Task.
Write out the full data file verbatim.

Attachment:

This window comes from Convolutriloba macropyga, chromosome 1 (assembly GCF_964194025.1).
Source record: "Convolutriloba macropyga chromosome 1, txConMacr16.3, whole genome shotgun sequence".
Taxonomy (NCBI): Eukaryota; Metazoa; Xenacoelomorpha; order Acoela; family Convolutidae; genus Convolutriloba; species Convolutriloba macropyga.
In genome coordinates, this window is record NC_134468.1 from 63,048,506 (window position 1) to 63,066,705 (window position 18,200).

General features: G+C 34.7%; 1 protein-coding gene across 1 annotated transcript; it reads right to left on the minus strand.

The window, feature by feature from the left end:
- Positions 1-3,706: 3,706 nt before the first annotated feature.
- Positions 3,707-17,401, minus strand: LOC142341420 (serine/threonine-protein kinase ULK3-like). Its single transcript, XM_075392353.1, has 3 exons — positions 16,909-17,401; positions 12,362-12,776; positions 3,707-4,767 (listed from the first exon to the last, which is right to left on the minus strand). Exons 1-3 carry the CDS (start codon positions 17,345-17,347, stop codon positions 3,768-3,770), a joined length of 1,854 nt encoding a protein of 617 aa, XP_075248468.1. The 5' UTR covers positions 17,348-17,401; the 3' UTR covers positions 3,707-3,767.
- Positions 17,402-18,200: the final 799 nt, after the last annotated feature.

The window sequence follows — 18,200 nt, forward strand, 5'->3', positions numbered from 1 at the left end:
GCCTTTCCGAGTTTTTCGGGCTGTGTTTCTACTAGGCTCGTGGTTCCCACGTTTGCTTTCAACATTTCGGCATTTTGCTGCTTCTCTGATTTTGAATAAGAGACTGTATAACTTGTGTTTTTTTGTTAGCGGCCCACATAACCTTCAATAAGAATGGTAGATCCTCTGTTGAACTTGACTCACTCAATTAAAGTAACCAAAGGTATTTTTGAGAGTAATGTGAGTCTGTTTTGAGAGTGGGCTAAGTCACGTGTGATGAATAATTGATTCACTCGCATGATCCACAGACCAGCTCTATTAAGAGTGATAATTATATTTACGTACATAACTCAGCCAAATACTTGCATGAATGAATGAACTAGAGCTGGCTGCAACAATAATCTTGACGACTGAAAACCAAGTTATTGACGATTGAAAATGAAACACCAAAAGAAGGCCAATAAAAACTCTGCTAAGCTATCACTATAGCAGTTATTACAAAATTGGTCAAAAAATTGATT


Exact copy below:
This window comes from Convolutriloba macropyga, chromosome 1 (assembly GCF_964194025.1).
Source record: "Convolutriloba macropyga chromosome 1, txConMacr16.3, whole genome shotgun sequence".
Taxonomy (NCBI): Eukaryota; Metazoa; Xenacoelomorpha; order Acoela; family Convolutidae; genus Convolutriloba; species Convolutriloba macropyga.
In genome coordinates, this window is record NC_134468.1 from 63,048,506 (window position 1) to 63,066,705 (window position 18,200).

General features: G+C 34.7%; 1 protein-coding gene across 1 annotated transcript; it reads right to left on the minus strand.

The window, feature by feature from the left end:
- Positions 1-3,706: 3,706 nt before the first annotated feature.
- Positions 3,707-17,401, minus strand: LOC142341420 (serine/threonine-protein kinase ULK3-like). Its single transcript, XM_075392353.1, has 3 exons — positions 16,909-17,401; positions 12,362-12,776; positions 3,707-4,767 (listed from the first exon to the last, which is right to left on the minus strand). Exons 1-3 carry the CDS (start codon positions 17,345-17,347, stop codon positions 3,768-3,770), a joined length of 1,854 nt encoding a protein of 617 aa, XP_075248468.1. The 5' UTR covers positions 17,348-17,401; the 3' UTR covers positions 3,707-3,767.
- Positions 17,402-18,200: the final 799 nt, after the last annotated feature.

The window sequence follows — 18,200 nt, forward strand, 5'->3', positions numbered from 1 at the left end:
GCCTTTCCGAGTTTTTCGGGCTGTGTTTCTACTAGGCTCGTGGTTCCCACGTTTGCTTTCAACATTTCGGCATTTTGCTGCTTCTCTGATTTTGAATAAGAGACTGTATAACTTGTGTTTTTTTGTTAGCGGCCCACATAACCTTCAATAAGAATGGTAGATCCTCTGTTGAACTTGACTCACTCAATTAAAGTAACCAAAGGTATTTTTGAGAGTAATGTGAGTCTGTTTTGAGAGTGGGCTAAGTCACGTGTGATGAATAATTGATTCACTCGCATGATCCACAGACCAGCTCTATTAAGAGTGATAATTATATTTACGTACATAACTCAGCCAAATACTTGCATGAATGAATGAACTAGAGCTGGCTGCAACAATAATCTTGACGACTGAAAACCAAGTTATTGACGATTGAAAATGAAACACCAAAAGAAGGCCAATAAAAACTCTGCTAAGCTATCACTATAGCAGTTATTACAAAATTGGTCAAAAAATTGATT